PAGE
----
The “Jock” tax – a tax on the income of pro athletes who live in one state and play in another

And you thought the only reason NFL players preferred to play the Super Bowl in Florida was because of the weather.

KobritzsmDenver Broncos quarterback Peyton Manning took two beatings last week, one from Seattle in the Super Bowl and a second one from the New Jersey taxman.  And unlike the game itself, no matter how well he played, there’s no way he would have beaten the tax collector.

It’s called the “Jock Tax,” a tax on the income of professional athletes who live in one state and play games in another.  Here’s how it works.  Take Peyton, he of the $15 million annual salary.  The Broncos spent eight days in New Jersey preparing for and playing in the Super Bowl.  New Jersey tax law maintains that a portion of Manning’s salary is therefore earned while on state soil.  The NFL season is approximately 235 days – referred to as “duty days” – long.  Therefore, approximately 3.4 per cent of Manning’s $15 million salary, or $510,000, is taxable in New Jersey.football

But wait, there’s more.  Peyton’s Super Bowl earnings of $46,000 (the winner’s received $92,000 each), along with $23,000 he earned when the Broncos won the Divisional Playoffs and $42,000 for winning the Conference Championship game are added to his annual salary prior to computing his New Jersey tax debt.   New Jersey has one of the highest individual income tax rates in the country at 8.97 percent, which means Manning’s tax bite for his Super Bowl activities is $46,086, as much as he earned for playing the game.  Ouch!

The computation assumes that Peyton plays this year – last year’s $15 million salary doesn’t count towards 2014 income.  If he opts to retire, New Jersey will receive a larger percentage of his playoff earnings – based on fewer duty days – but fewer tax dollars overall.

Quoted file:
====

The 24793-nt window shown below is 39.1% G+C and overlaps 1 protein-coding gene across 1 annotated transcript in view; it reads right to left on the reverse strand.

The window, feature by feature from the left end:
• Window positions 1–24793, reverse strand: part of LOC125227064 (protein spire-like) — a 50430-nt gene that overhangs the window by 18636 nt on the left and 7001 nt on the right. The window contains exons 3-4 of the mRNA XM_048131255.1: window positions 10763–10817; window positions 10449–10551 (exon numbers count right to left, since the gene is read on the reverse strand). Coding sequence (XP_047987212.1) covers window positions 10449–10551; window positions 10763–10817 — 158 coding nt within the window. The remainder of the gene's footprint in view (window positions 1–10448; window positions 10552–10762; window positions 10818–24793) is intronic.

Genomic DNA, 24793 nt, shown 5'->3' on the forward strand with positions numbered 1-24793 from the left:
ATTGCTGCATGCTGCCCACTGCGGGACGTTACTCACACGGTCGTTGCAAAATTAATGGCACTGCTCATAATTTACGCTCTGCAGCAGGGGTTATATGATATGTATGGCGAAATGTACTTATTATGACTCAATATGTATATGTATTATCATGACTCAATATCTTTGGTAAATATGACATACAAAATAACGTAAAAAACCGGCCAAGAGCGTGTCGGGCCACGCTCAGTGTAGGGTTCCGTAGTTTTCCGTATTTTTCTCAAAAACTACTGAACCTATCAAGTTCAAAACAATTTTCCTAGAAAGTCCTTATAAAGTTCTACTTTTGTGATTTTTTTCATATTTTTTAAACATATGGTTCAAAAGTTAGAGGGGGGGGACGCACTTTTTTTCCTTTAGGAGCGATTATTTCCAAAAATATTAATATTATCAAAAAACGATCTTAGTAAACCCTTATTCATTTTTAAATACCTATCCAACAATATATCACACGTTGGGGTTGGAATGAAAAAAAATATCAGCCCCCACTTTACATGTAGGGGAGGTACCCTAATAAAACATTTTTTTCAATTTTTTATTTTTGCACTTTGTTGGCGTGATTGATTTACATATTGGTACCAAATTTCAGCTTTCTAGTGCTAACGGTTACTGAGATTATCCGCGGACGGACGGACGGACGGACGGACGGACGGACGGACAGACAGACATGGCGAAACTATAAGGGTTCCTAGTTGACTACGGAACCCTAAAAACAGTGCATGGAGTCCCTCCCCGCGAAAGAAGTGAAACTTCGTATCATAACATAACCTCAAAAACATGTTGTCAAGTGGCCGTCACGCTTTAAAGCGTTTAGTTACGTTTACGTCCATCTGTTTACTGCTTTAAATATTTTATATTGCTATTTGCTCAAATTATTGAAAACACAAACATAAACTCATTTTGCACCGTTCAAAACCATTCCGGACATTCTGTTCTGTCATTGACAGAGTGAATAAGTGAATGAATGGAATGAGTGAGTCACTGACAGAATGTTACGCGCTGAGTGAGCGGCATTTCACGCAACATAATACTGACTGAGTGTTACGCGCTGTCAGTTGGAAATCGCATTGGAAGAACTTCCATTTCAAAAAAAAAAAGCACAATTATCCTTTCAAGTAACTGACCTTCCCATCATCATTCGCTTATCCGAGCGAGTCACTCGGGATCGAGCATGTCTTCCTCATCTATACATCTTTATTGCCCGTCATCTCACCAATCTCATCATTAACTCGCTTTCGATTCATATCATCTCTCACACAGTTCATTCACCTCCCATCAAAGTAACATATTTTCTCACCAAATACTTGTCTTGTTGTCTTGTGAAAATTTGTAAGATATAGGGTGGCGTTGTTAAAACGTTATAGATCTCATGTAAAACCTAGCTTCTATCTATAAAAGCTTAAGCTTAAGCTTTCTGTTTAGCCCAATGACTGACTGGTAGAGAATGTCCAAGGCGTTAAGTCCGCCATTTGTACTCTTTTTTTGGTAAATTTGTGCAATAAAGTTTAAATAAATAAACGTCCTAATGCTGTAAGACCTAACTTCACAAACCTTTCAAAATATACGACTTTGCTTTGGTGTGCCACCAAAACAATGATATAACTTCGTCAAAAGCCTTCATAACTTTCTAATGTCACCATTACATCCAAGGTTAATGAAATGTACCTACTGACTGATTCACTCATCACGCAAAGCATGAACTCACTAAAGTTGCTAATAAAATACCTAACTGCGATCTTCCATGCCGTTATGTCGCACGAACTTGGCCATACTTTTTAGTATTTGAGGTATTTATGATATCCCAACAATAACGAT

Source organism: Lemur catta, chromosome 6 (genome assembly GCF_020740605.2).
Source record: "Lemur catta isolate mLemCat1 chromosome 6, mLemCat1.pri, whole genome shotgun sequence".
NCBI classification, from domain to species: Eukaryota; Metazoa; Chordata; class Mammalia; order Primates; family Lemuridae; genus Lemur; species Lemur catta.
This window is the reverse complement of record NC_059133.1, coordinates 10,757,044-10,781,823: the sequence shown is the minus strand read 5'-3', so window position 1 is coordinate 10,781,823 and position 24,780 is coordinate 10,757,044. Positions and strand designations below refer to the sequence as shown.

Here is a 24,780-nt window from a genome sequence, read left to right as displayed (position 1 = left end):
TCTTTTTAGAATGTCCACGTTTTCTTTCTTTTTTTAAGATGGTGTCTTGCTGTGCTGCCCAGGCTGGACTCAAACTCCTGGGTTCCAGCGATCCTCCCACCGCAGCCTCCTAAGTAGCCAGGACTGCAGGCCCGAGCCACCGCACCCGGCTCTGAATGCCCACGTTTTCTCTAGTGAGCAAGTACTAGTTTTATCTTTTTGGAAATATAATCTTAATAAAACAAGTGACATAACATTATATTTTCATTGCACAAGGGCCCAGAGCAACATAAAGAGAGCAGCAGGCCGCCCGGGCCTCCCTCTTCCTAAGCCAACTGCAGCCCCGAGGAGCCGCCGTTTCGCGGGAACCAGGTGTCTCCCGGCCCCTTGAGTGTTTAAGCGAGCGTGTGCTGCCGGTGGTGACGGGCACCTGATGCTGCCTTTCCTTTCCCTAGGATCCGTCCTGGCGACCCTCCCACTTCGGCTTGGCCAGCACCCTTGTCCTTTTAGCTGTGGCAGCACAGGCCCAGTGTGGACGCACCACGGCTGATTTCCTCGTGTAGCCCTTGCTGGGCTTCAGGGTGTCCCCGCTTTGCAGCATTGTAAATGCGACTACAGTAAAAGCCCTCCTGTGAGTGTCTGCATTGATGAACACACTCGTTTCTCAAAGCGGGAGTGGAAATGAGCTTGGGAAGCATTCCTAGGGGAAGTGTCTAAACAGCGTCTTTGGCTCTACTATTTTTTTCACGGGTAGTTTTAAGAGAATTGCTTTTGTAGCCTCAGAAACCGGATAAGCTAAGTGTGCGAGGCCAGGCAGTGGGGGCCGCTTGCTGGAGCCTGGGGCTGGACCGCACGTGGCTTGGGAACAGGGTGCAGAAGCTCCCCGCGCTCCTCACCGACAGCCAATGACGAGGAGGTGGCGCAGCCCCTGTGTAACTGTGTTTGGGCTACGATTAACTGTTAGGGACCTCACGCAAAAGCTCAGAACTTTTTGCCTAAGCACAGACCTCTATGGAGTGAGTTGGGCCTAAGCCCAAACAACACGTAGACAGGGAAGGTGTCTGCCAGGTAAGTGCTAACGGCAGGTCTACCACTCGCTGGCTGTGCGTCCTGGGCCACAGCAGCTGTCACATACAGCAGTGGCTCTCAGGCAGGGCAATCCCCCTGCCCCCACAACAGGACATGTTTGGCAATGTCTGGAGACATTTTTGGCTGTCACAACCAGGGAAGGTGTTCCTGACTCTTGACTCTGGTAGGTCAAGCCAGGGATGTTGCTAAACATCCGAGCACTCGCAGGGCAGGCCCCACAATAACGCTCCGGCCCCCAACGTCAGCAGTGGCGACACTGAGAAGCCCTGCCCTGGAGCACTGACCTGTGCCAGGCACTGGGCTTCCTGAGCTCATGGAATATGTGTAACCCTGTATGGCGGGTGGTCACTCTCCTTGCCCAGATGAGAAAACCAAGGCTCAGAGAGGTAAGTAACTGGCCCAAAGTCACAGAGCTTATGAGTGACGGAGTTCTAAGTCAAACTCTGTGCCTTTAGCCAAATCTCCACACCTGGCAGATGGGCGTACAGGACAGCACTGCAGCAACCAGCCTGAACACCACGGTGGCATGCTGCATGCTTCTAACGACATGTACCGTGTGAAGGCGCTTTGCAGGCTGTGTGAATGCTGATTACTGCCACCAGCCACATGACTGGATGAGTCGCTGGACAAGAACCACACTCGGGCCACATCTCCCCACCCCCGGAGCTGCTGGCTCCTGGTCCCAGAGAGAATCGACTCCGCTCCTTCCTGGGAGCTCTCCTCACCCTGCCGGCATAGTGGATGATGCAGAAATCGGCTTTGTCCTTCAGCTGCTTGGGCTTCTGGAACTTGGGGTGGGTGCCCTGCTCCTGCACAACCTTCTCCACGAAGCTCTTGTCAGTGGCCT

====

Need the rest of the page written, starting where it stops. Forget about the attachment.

Of course, Manning isn’t being singled out; he just happens to be the highest paid player on either team.  Every player on both Super Bowl teams, along with support personnel – e.g., coaches and trainers – is assessed the jock tax.  And the jock tax isn’t limited to athletes.  Every state with an income tax has some version of a “commuter” tax that doesn’t differentiate where the check comes from, as long as the “labor” is conducted in the taxing state.

Only nine states – Alaska, Florida, Texas, Wyoming, Nevada, South Dakota, New Hampshire, Tennessee and Washington – exempt wage income from taxation.  Major League teams are located in 25 states, only three of which – Florida, Texas and Washington (Tennessee imposes a “privilege tax” on visiting athletes) – do not collect a jock tax.  Add in cities – such as Cleveland, Detroit and Philadelphia – that impose their own jock tax, and you can understand why athletes in some sports are required to file upwards of 20 tax returns a year.  Call it the “Accountants’ Retirement and Relief Program.”

It may be difficult to conjure up any sympathy for the Peyton Mannings of the world.  Nonetheless, there’s an odor to the jock tax that reeks of discrimination.  Technically, the tax applies to everyone who “earns” their income in a foreign state, even the media who covered the Super Bowl.  But no one cares about them.  High profile athletes, on the other hand, are easy targets.

The jock tax was so named after one of the greatest athletes of all time, Michael Jordan.  After the Bulls beat the Lakers in the 1991 NBA Finals, California, perhaps in retribution, sent Jordan a tax bill.  In response, the Illinois legislature passed a bill that taxed athletes who visited their state to play.  Many other states soon followed.  The tit-for-tat was a financial boon for Illinois.  While the Prairie State is home to only five Major League sports teams, California houses 15, all of whom visit Illinois at one time or another.  But shed no tears for the Golden State.  Their take from visiting athletes is approximately $100 million per year.

It should be pointed out that if an athlete pays income tax in one state, he receives a credit against taxes from his home state.  That’s all well and good for Manning, whose “home state,” Colorado, imposes an income tax.  But for athletes who play for teams located in Florida, Texas or Washington, there is no similar benefit.

And you thought the only reason NFL players preferred to play the Super Bowl in Florida was because of the weather.

Jordan Kobritz is a former attorney, CPA, and Minor League Baseball team owner.  He is a Professor in the Sport Management Department at SUNY Cortland and maintains the blog: http://sportsbeyondthelines.com  Jordan can be reached at jordan.kobritz@cortland.edu.

 

© Copyright 2014 Tanna K, All rights Reserved. Written For: Tinytown Unleashed
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